Press studied at the Fashion Institute of Technology and had a successful career in the fashion industry before deciding about 20 years ago she wanted to be a singer and also give some time to nonprofit endeavors. She took singing lessons, then combined her love for music and storytelling with the show. That resulted in her creating Retire? Who’s Got Time!?!
As we made our way into the performance room, Donald waved us over to join him at a table in the front row. The small room was full, with at least 45 Janie Press fans, sitting, talking, laughing and waving to one another, waiting for the show to begin. His daughter and nephew soon joined us. Then the house lights dimmed, the stage lights turned on, the room was still, and there came Janie in her red sequin off-the-shoulder dress, walking down the center aisle in style onto the stage.
Janie greeted her musical ensemble — pianist, back-up singer, guitarist and drummer — then turned to the audience and explained why she was there. She spoke about older people she admired, almost worshipped, who had decided to reject the traditional model for growing old: retirement, inactivity, being homebound, anti-social behavior. Instead these people were staying in the mix of life, continuing with their profession or job or perhaps finding new or different work. She was passionate about honoring these retirees.
She spoke of music greats of the past who just kept going; Stephen Sondheim (who worked until he was 91 when he passed away), Judy Collins, Mel Brooks, Barry Manilow. Retire? Who’s got time for that? Not them.
Suddenly, the spotlight turned on me. She introduced me to her audience as one of them, the Zabar’s lox slicer who just kept on slicing into his 90s and showing no signs of retiring. I didn’t know how to respond. Should I stand up, take a bow, what? I just smiled, pointed my forefinger at her and nodded my head to acknowledge the recognition.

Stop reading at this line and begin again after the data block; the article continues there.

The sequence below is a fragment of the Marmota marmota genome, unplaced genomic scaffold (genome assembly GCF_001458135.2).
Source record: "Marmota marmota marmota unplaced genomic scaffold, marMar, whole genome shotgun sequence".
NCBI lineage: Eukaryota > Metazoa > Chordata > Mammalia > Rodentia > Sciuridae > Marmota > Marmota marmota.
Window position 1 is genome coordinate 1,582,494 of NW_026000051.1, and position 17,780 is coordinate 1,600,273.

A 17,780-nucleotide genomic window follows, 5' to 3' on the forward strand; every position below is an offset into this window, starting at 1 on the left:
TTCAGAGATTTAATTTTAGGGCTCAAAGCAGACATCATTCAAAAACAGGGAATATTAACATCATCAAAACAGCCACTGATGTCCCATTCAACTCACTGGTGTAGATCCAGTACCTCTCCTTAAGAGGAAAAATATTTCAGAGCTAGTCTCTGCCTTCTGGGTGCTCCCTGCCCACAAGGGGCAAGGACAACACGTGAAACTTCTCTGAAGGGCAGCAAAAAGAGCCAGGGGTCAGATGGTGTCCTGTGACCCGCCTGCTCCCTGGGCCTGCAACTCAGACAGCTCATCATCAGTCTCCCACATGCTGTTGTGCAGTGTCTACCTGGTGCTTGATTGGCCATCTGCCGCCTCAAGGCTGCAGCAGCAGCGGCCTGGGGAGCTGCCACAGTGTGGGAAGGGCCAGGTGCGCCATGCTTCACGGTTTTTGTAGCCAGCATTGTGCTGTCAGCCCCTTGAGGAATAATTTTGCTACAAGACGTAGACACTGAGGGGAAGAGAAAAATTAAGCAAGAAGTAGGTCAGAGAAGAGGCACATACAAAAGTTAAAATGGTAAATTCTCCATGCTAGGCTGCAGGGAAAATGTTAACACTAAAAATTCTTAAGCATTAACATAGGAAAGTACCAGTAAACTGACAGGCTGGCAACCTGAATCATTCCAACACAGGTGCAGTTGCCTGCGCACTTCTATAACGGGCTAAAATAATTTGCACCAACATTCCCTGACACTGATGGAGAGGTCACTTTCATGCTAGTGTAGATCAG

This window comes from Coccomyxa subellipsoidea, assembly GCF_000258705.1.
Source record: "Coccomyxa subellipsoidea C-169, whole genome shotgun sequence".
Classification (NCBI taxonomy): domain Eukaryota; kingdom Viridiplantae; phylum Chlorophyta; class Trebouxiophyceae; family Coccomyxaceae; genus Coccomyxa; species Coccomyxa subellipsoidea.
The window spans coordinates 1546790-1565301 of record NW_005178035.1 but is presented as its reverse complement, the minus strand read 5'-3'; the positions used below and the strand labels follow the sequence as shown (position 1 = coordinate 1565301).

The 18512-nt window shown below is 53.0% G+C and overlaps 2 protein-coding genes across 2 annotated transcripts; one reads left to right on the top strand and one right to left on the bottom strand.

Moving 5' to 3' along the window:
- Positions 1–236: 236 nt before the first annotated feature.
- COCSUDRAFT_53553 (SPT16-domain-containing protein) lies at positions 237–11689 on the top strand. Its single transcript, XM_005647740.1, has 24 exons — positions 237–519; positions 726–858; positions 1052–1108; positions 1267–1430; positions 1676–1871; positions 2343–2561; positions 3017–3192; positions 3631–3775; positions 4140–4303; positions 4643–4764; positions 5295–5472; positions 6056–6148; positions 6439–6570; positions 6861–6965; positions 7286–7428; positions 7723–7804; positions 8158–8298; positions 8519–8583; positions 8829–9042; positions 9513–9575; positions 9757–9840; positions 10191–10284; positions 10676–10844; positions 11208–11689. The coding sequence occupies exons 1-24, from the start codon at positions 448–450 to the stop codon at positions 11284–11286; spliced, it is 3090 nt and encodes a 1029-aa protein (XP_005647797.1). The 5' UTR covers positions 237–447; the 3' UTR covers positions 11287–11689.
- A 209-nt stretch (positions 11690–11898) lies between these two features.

Then, for the next hour, she sang some songs of the “greats” she had mentioned, weaving in stories about them in between songs. The audience loved it. The hour was so entertaining that it seemed to pass much too quickly.
When the applause finally subsided, and the aftershow conversation quieted down as people left, Janie appeared at our table. We talked a bit about how wonderful the show was and then headed to dinner. Their kids had other plans, but four others joined us across the street at Joe Allen’s. Conversation was difficult; acoustics did not allow for communicating with anyone other than those sitting next to you. That meant that I spoke only to Donald (who was witty and pleasant, as I had anticipated) and Llewellyn.
I had medium-rare calves liver and it was delicious.
At dinner’s end, Janie called for an Uber to drive us home. Wearing only her off-the-shoulder dress despite the freezing winter weather, Janie escorted Llewellyn and me out to the car. I hugged her and said, “Thank you. It was a wonderful evening. I can’t remember a time when I felt so taken care of.” We got into the car and were chauffeured home — a delicious end to a wonderful evening.
Most of our friends are gone. Perhaps, in Janie and Donald, we have found two new ones.
The post What have I, a 93-year-old lox slicer, done to deserve all this? appeared first on The Forward.